Could Too Much Iron Contribute to Your Risk of Developing Gestational Diabetes?

According to a new study, there may be a link between high iron levels and gestational diabetes.

Iron Supplement in Pregnancy wavebreakmedia/Shutterstock
A study from a team of researchers at the U.S. National Institute of Child Health and Human Development have discovered a link between high iron levels and an increased risk of gestational diabetes. This raises an important question: Should women routinely be advised to take iron supplements? 

According to the study's findings, women with very high iron levels during their second trimesters of pregnancy had about twice the risk of developing gestational diabetes than the women surveyed who had very low iron levels.

But let's not forget that while these findings found reason to believe a link may exist, they don't quite prove a cause-and-effect relationship. Researchers looked at 107 women who had gestational diabetes and 214 women who did not. This is certainly a small sample, but researchers believe there's something to these findings. 

"Our study findings raise potential concerns about the recommendation of routine iron supplementation among pregnant women who already have sufficient iron," study author Shristi Rawal said, according to HealthDay. "The women who were in the top 25 percent for levels of ferritin in the second trimester had almost four times the risk of gestational diabetes, compared with those in the bottom 25 percent."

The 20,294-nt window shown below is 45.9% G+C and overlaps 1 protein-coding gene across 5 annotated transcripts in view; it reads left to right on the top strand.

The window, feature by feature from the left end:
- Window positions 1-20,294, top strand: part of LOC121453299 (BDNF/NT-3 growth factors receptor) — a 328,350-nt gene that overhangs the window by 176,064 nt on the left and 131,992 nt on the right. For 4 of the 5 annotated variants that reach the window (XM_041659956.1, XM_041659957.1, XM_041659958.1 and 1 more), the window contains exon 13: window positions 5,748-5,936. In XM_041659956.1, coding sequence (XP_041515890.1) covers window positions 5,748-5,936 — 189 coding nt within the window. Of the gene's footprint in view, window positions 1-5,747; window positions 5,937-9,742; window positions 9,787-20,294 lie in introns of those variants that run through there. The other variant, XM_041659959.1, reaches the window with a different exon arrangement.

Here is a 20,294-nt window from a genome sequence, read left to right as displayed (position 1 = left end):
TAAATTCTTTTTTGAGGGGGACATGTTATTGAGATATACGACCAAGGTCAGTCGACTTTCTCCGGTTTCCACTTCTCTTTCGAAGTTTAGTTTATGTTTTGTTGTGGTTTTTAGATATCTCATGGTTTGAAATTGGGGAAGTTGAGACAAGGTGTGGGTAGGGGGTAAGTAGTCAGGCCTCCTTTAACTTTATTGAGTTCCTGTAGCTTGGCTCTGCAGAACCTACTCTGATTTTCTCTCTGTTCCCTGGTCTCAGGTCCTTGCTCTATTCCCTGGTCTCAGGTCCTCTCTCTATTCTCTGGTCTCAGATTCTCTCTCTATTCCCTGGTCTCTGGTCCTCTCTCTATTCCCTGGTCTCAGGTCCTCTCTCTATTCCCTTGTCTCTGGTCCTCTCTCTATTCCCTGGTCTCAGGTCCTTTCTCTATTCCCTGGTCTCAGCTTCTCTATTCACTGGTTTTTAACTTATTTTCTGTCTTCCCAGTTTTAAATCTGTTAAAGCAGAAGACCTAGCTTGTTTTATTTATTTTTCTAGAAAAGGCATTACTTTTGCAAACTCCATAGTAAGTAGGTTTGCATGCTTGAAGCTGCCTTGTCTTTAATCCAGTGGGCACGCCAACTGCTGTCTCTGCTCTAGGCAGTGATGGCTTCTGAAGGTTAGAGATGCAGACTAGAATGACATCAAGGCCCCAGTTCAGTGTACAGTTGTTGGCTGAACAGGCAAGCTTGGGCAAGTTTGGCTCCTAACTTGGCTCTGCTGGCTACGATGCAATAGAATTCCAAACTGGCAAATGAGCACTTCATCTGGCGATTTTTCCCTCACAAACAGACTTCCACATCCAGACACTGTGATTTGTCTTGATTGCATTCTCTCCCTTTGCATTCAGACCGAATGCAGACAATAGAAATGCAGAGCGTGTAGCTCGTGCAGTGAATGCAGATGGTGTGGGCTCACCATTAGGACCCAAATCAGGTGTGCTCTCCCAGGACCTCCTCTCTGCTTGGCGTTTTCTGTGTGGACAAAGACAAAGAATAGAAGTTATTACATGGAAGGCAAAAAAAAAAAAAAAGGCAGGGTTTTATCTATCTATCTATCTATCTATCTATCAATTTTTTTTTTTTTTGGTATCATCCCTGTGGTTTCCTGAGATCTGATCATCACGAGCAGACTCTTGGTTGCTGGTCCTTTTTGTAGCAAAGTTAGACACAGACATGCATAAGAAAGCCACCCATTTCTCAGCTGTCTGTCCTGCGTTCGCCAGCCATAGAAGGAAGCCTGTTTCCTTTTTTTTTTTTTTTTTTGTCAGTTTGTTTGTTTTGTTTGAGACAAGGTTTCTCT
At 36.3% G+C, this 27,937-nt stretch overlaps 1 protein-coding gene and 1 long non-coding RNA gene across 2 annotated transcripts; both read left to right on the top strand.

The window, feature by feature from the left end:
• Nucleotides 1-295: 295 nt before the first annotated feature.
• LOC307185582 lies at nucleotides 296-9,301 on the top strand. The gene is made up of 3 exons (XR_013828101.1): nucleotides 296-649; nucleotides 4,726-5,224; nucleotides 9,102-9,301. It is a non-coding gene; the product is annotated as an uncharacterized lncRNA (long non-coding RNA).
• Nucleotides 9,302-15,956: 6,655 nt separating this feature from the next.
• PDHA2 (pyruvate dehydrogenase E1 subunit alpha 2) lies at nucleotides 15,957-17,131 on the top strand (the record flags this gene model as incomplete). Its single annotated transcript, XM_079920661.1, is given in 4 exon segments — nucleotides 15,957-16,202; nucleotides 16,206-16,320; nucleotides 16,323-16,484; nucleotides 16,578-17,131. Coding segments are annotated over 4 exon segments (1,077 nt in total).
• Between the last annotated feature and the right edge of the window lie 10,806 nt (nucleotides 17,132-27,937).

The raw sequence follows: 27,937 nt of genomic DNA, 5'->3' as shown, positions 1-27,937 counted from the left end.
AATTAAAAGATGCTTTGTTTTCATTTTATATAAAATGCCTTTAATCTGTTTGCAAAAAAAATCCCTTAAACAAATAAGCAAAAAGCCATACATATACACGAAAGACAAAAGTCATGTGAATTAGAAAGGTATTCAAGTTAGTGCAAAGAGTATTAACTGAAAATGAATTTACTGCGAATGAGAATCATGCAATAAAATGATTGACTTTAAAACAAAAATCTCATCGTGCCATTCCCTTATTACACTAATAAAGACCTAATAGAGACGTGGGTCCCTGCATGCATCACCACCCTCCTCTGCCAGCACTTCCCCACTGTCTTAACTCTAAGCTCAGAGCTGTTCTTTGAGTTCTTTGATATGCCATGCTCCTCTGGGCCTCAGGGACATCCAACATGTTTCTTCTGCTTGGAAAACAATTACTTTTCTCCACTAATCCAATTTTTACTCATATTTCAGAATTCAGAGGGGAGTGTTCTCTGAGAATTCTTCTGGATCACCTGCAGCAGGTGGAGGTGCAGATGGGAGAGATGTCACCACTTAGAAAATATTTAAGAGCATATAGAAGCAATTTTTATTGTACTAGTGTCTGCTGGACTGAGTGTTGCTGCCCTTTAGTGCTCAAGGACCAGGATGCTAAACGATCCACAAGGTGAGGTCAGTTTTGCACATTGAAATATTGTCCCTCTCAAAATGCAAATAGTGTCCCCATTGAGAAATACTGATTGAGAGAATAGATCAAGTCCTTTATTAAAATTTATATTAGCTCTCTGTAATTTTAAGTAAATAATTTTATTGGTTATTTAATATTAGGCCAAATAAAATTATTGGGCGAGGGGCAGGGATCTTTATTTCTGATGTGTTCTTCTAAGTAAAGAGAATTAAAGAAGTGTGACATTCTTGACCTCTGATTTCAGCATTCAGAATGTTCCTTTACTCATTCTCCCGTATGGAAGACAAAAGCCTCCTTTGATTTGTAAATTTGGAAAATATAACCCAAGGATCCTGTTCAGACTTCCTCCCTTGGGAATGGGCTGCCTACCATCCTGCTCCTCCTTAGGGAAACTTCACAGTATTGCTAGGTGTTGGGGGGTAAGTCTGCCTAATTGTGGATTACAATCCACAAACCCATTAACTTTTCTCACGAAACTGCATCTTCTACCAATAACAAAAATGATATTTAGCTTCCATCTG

How could this happen? One theory is that iron may contribute to an increase in oxidative stress, which could damage pancreatic cells—these cells produce insulin, and if they're damaged, it could affect the body's insulin function, which could lead to gestational diabetes.

Major health organizations are at odds over whether or not all pregnant women should be advised to take iron supplements. The American College of Obstetricians and Gynecologists suggests screening pregnant women for iron deficiencies and advising regular supplements if they appear iron deficient, according to a release for this study. On the other hand, World Health Organization and the U.S. Centers for Disease Control and Prevention are in favor of routinely recommending supplements to pregnant women. It's a delicate balance: While excessive iron may lead to gestational diabetes risk, sufficient iron levels are crucial, as they aid in development of the fetus's brain.

What should you do this with this information? As always discuss it with your doctor if you're concerned—and having your iron levels checked might not be a bad idea.

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